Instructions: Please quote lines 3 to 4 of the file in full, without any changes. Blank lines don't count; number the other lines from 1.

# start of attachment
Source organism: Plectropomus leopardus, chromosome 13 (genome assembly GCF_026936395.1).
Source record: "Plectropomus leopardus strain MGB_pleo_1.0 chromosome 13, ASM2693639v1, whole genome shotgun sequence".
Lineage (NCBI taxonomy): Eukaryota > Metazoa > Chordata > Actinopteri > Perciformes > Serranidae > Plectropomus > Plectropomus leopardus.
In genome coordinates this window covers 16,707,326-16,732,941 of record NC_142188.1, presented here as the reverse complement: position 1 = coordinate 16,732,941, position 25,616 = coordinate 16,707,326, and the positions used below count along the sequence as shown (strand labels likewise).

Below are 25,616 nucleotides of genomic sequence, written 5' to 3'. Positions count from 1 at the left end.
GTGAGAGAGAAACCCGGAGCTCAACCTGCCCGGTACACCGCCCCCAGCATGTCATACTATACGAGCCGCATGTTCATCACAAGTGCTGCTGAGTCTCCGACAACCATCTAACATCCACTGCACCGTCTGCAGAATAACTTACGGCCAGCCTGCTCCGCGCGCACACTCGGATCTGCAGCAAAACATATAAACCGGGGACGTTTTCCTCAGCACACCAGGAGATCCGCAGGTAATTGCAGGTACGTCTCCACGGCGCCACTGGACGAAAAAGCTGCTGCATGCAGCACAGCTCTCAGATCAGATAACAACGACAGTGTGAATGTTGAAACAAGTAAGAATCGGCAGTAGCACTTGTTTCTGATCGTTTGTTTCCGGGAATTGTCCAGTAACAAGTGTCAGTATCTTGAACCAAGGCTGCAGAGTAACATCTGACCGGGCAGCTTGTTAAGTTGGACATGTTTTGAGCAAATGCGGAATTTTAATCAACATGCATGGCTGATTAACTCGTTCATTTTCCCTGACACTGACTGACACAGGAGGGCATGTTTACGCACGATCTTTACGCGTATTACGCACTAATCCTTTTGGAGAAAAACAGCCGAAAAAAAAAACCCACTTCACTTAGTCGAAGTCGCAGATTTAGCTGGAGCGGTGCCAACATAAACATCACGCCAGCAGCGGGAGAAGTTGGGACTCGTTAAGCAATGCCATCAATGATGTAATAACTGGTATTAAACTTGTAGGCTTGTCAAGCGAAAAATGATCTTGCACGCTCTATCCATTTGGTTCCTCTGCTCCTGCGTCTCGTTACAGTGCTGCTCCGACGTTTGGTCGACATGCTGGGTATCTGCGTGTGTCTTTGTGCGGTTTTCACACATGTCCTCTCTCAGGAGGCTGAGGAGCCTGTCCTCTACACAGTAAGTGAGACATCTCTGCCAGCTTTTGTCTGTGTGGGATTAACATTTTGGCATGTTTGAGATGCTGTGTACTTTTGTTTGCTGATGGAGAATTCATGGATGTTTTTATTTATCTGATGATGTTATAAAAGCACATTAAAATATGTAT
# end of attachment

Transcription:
Lineage (NCBI taxonomy): Eukaryota > Metazoa > Chordata > Actinopteri > Perciformes > Serranidae > Plectropomus > Plectropomus leopardus.
In genome coordinates this window covers 16,707,326-16,732,941 of record NC_142188.1, presented here as the reverse complement: position 1 = coordinate 16,732,941, position 25,616 = coordinate 16,707,326, and the positions used below count along the sequence as shown (strand labels likewise).